Biarmosuchus tener (Tchudinov 1960) 258 mya Late Permian is the most primitive therapsid. Derived from Haptodus, the teeth and limbs were emphasized in this specialized predator.
Huge canine teeth dominated the skull. These were used for killing large prey. The pineal opening (third eye) was raised like a little volcano. The reflected lamina became a thin sheet of bone reinforced by a cross of thicker bone.
The neck was slightly longer and included more vertebrae. The posterior ribs began to shrink.
The shoulder blades were less bulky and rode more loosely on the ribcage. The hands and feet were more similar in size. The lateral fingers and toes were shorter, brought about by the reductions of m3.2, m4.2 and m4.3. This meant the hands and feet were swinging more under each limb, rather than out to the sides, during the recovery stroke of each stride. This change helped reduce the amount of torso undulation and enabled Biarmosuchus to breathe more easily while walking.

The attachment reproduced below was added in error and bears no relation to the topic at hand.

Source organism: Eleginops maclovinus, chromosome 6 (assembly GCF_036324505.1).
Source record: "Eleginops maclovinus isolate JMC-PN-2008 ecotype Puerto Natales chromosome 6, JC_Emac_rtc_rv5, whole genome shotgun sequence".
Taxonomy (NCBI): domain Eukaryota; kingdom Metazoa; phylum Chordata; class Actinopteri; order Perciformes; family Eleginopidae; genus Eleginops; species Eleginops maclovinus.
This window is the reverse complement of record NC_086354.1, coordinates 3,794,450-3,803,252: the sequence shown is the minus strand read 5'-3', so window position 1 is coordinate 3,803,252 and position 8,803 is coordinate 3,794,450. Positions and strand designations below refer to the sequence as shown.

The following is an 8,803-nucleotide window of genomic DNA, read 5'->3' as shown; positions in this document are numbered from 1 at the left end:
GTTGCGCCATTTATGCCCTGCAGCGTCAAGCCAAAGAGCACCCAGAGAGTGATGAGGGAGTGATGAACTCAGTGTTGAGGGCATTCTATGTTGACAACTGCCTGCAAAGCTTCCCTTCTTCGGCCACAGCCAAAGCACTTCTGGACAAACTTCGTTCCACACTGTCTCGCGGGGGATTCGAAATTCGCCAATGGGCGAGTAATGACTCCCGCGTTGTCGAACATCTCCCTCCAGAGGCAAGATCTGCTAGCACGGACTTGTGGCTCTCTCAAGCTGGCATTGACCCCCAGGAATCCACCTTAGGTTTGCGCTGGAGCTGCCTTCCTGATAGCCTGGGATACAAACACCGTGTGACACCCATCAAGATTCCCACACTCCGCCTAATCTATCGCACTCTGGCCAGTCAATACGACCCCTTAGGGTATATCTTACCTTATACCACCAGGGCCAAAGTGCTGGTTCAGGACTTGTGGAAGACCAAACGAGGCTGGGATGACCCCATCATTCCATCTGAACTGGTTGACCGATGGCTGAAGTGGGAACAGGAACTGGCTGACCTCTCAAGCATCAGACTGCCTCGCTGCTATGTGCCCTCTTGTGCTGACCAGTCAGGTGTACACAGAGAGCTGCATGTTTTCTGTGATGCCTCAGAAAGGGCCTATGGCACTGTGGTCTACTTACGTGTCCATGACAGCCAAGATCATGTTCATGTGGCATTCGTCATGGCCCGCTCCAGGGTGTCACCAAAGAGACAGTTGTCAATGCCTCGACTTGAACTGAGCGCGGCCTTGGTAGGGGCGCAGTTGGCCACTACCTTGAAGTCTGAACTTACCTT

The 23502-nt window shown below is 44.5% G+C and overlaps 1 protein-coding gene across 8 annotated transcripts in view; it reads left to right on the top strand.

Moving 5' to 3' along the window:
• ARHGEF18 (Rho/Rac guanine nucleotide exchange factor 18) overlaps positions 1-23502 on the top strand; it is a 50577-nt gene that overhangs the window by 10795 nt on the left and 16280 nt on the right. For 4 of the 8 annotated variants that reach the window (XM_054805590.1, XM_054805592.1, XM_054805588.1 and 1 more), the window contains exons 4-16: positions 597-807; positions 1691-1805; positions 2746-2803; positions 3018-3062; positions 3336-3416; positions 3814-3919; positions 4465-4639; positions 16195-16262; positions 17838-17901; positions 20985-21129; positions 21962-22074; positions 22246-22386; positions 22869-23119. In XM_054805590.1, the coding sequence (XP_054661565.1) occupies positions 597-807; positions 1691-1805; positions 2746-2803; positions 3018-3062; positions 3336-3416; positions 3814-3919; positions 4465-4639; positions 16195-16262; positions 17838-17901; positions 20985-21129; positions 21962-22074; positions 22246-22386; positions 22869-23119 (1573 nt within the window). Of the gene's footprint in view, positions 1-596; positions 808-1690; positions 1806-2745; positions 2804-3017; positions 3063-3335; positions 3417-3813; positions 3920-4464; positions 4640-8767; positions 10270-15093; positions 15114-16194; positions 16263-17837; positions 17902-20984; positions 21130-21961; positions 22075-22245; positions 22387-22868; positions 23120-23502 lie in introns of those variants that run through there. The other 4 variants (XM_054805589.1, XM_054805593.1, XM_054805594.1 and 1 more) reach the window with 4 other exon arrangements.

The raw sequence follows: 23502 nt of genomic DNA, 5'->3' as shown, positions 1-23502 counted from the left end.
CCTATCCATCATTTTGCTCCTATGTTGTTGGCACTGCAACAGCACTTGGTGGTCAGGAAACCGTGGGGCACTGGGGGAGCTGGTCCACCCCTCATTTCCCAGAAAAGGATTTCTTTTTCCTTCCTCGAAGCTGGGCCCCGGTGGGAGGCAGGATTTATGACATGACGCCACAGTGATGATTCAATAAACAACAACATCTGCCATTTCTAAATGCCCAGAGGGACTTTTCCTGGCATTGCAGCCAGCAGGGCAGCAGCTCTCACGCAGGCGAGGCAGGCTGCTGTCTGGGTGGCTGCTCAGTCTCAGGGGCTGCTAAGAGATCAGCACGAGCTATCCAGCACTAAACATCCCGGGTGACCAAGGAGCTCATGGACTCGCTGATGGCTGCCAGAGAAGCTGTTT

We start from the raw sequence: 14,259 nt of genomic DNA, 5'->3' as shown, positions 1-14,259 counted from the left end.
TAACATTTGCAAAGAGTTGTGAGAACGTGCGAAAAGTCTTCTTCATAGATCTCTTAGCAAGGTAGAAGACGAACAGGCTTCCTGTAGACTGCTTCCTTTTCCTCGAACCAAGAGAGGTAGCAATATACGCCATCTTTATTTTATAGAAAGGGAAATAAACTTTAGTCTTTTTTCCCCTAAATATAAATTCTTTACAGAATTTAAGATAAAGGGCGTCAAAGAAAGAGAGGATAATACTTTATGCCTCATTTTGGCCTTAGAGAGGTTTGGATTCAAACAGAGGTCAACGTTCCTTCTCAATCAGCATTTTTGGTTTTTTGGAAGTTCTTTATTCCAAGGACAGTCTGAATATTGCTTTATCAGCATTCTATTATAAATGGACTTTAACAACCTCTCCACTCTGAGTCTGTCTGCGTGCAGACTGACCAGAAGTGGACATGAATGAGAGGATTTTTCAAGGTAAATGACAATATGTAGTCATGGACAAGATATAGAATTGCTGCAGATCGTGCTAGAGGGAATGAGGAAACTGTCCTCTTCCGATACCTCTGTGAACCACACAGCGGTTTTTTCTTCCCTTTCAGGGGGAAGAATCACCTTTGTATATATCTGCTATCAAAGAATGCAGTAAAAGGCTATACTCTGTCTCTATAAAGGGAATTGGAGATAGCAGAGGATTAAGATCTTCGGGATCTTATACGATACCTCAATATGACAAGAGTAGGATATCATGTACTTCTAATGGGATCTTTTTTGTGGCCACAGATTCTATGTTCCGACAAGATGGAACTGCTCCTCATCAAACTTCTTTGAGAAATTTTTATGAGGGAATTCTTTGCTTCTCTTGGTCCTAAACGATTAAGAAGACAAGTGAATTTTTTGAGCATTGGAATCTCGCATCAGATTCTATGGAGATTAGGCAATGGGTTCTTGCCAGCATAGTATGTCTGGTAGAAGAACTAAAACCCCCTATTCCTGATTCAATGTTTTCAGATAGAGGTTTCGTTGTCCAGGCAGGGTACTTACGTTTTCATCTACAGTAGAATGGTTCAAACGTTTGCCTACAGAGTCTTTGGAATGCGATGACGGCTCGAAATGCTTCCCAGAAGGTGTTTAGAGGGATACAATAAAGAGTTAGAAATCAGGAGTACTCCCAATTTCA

The lower pelvis was much longer and the ilium developed a small anterior process.
Tetraceratops (Matthew 1908) was considered te most primitive therapsid (Laurin and Reisz 1996) but cladistic analysis indicates it shares more characters with Tseajaia, with which it was not previously tested.